Pittsburgh Pirates: Is 'No Deal Neal' Afraid to Make a Mistake?

Paul LadewskiCorrespondent IIJuly 28, 2011

PITTSBURGH - JULY 19:  Pittsburgh Pirates GM Neal Huntington talks to reporters prior to the game against the Cincinnati Reds on July 19, 2011 at PNC Park in Pittsburgh, Pennsylvania.  (Photo by Jared Wickerham/Getty Images)
Jared Wickerham/Getty Images

(For complete Pirates coverage, see Piratesreport.com.)

The first-place Milwaukee Brewers acquired reliever Francisco Rodriguez, and they may not be done. The second-place St. Louis Cardinals picked up starter Edwin Jackson, reliever Octavio Dotel and outfielder Corey Patterson among others.

In the meantime, while their offense has failed produce more than four runs in any of the last nine games, the third-place Pirates have picked up Marcel Marceau via the trade market thus far.

What up with that? That's what several major league sources wanted to know in our correspondence this week. Several expressed surprise and even disappointment that general manager Neal Huntington hadn't been more active before the Sunday trade deadline even though he had the go-ahead to do so.

“They have to do what is necessary to improve,” one National League talent evaluator told me. “Maybe they have to buy a bat even if (Pedro) Alvarez turns out to be the guy. They should get a player or players who will make them better this year, not in the future but now.”

“I don't know what their farm system has right now, but Pittsburgh is on a high,” an American League source said. “They should add to what they have at the major league level. It would make a major statement about whether they win or lose their division.”

Said one N.L. team executive who wore several hats over the years. “They should be buyers because this is their first chance in many years to be in the race. They can give their great fans and city something besides the Steelers to be proud of.”

That's easy to say, but what if he has to trade an upper-tier prospect in order to acquire a name player?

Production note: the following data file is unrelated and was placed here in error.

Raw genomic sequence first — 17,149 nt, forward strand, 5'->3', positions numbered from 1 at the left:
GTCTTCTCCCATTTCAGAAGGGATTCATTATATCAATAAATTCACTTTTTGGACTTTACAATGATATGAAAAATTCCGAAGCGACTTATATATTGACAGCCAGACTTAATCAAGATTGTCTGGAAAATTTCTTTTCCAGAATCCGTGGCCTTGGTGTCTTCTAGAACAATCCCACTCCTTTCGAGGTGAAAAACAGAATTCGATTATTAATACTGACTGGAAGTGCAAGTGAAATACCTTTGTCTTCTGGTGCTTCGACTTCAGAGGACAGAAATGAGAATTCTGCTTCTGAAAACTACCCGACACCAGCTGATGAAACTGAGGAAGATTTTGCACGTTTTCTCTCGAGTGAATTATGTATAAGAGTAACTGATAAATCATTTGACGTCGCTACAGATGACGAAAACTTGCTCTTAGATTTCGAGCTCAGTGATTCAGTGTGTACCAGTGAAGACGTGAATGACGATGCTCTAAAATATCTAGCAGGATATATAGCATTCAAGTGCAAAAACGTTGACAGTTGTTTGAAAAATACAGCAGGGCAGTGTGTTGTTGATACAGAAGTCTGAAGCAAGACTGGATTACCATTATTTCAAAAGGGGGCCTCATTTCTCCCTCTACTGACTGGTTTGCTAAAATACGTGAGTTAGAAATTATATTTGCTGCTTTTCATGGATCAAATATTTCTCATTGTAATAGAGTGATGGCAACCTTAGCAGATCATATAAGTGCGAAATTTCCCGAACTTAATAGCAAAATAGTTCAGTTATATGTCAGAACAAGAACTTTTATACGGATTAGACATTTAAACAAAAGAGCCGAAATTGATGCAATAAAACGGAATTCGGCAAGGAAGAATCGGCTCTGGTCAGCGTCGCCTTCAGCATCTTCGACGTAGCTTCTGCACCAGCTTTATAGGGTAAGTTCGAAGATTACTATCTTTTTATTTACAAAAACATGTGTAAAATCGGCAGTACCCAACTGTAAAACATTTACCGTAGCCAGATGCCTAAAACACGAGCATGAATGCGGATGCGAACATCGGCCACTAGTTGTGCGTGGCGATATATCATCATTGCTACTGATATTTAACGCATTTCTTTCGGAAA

“Nobody has 10 top prospects,” he said. “Are you going to throw away a chance to win for someone who might not make it? Remember how many years it has been since they competed.”

Huntington has never been in this position before. In his first three-plus years on the job, his primary focus was to trade quality and experience for quantity and potential. All of a sudden, his team is in the Central Division chase, which requires a different thought process. While Huntington has made repeated references to the exorbitant prices in the marketplace, some others wonder if it's really the other way around, whether he can make adjustments on the fly or is afraid to make a mistake.

It's also possible Huntington has agreed to a contract extension—the organization considers such information to be a top secret—which means that he can continue to focus on two or three years down the road.

“Neal is impossible to deal with,” one of the National Leaguers volunteered on his own. “If you ask him, almost every young player in the Pirates farm system is a potential All-Star. He'll talk about some of their lesser prospects, but when you bring up the higher-end names, then forget it. He won't discuss them. They're off limits. And I don't mean just the ones on their top-10 list.”

Huntington isn't the only GM who is attached at the hip to the farm system. In this case, he has even more reason to do so. When he came aboard, the mandate was to build from within almost from scratch. He has put a lot of time and energy into the project.

He scouted these kids. He traded for them. He drafted them. He helped sign them. He developed relationships with them and their families. This is what he knows best. At some point, however, he may have to cut the cord with some of the better ones if the Pirates expect to contend on a regular basis.

I expect the front office to complete at least one trade in the next few hours, but I doubt Houston Astros outfielder Hunter Pence or Tampa Bay Rays outfielder B.J. Upton will come aboard. The player is likely to be along the lines of Baltimore Orioles reliever Koji Uehara, Colorado Rockies corner infielder Ty Wigginton, Oakland Athletics outfielders Conor Jackson and Josh Willingham, or Texas Rangers first baseman Chris Davis and catcher Taylor Teagarden.

It seems that the large percentage of Pirates fans don't expect much to happen this week, either. In a recent Piratesreport.com poll, 71 percent said that they had either a low (15), below average (19) or moderate (37) confidence level in Huntington as it concerned his ability to upgrade the major league product before the deadline.

He has three days to put his stamp on this team and change some minds.

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Paul Ladewski covers the Pirates for Piratesreport.com and the Ogden Newspapers. Unless otherwise noted, the quotes were obtained first-hand, from industry sources or official Pirates media materials.